19 F3d 1435 United States v. W Sanford

19 F.3d 1435

UNITED STATES of America, Plaintiff-Appellee,
John W. SANFORD, Defendant-Appellant.

No. 93-3821.

United States Court of Appeals, Sixth Circuit.

March 25, 1994.

NOTICE: Sixth Circuit Rule 24(c) states that citation of unpublished dispositions is disfavored except for establishing res judicata, estoppel, or the law of the case and requires service of copies of cited unpublished dispositions of the Sixth Circuit.

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Before: KEITH and NELSON, Circuit Judges, and JOINER, Senior District Judge.*



This pro se federal prisoner appeals a district court order denying his "Petition for Plain Error" purportedly filed under Fed.R.Crim.P. 52(b). The government has filed a motion to dismiss the appeal for lack of jurisdiction. The case has been referred to a panel of the court pursuant to Rule 9(a), Rules of the Sixth Circuit. Upon examination, this panel unanimously agrees that oral argument is not needed. Fed.R.App.P. 34(a).


Following a jury trial, John W. Sanford was convicted of drug trafficking in violation of 21 U.S.C. Sec. 841(a), use of a firearm during a drug trafficking offense and being a felon in possession of a firearm. He was sentenced to serve a total of 360 months of imprisonment and 4 years of supervised release. His conviction and sentence were affirmed on appeal. United States v. Sanford, No. 91-3944 (6th Cir. Sept. 15, 1992) (per curiam).


On May 21, 1993, Sanford filed the underlying petition in which he sought review of allegedly erroneous jury instructions under the "plain error" rule of Fed.R.Crim.P. 52(b). Sanford asserted that the jury instructions referred to possession of cocaine base (crack) while the indictment charged him with possession of cocaine. The district court denied the petition as frivolous after noting that Sanford had previously exhausted his right to appeal.


Upon review, we conclude that the district court did not abuse its discretion by denying the petition. The authority to remedy an error under Rule 52(b) is a limited discretionary power vested in the appellate court. See United States v. Olano, 113 S.Ct. 1770, 1776 (1993). The rule does not afford a district court the ability to review an allegation of error in a prior criminal proceeding, but applies only in certain limited circumstances where a defendant fails to make a timely objection in the district court. See id.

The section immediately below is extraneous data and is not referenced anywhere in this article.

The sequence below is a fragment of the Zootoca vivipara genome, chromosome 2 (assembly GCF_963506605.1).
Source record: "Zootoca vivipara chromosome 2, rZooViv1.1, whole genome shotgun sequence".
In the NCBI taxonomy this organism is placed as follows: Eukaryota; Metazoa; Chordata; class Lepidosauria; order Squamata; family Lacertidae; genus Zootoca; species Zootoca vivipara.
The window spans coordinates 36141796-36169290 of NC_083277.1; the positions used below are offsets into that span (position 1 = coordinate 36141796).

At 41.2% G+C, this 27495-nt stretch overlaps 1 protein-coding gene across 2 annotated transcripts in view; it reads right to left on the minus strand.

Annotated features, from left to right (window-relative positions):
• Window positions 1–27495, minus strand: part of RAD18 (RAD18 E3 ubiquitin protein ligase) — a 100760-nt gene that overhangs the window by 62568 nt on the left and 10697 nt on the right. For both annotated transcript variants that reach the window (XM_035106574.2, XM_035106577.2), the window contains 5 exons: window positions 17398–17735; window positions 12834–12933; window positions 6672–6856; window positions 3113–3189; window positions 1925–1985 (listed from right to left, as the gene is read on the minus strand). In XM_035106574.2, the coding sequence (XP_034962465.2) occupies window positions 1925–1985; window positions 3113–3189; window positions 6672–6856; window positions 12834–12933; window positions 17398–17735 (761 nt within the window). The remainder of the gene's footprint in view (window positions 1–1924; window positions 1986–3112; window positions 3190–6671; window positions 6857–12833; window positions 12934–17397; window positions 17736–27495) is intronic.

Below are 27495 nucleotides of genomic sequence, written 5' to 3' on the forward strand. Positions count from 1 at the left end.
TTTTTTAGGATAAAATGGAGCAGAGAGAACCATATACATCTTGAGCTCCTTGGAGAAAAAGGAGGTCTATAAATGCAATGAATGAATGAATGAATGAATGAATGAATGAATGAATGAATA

Alternatively, the petition may be construed as a separate civil action attacking the conviction, i.e., a motion to vacate sentence under 28 U.S.C. Sec. 2255. See Sinito v. United States, 750 F.2d 512, 513 (6th Cir.1984). Nonetheless, the petition was properly denied. Because Sanford failed to allege cause for or demonstrate actual prejudice from his failure to present his claim in his direct appeal, review under Sec. 2255 is not warranted. See United States v. Frady, 456 U.S. 152, 167-68 (1982).


The government's motion to dismiss lacks merit. The government maintains that the district court lacked subject matter jurisdiction to address Sanford's petition and that, by extension, this court also lacks jurisdiction. Even if it is assumed that subject matter jurisdiction was lacking in the district court, this court has jurisdiction to review any final order of the district court dismissing the petition. Cf. United States v. Washington, 761 F.2d 1404, 1406 (9th Cir.1985) ("Section 1291 of Title 28 gives a right of appeal 'from all final decisions' of the district court"), cert. denied, 474 U.S. 1100 (1986).

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Accordingly, the motion to dismiss is denied and the district court's order is affirmed. Rule 9(b)(3), Rules of the Sixth Circuit.


The Honorable Charles W. Joiner, Senior U.S. District Judge for the Eastern District of Michigan, sitting by designation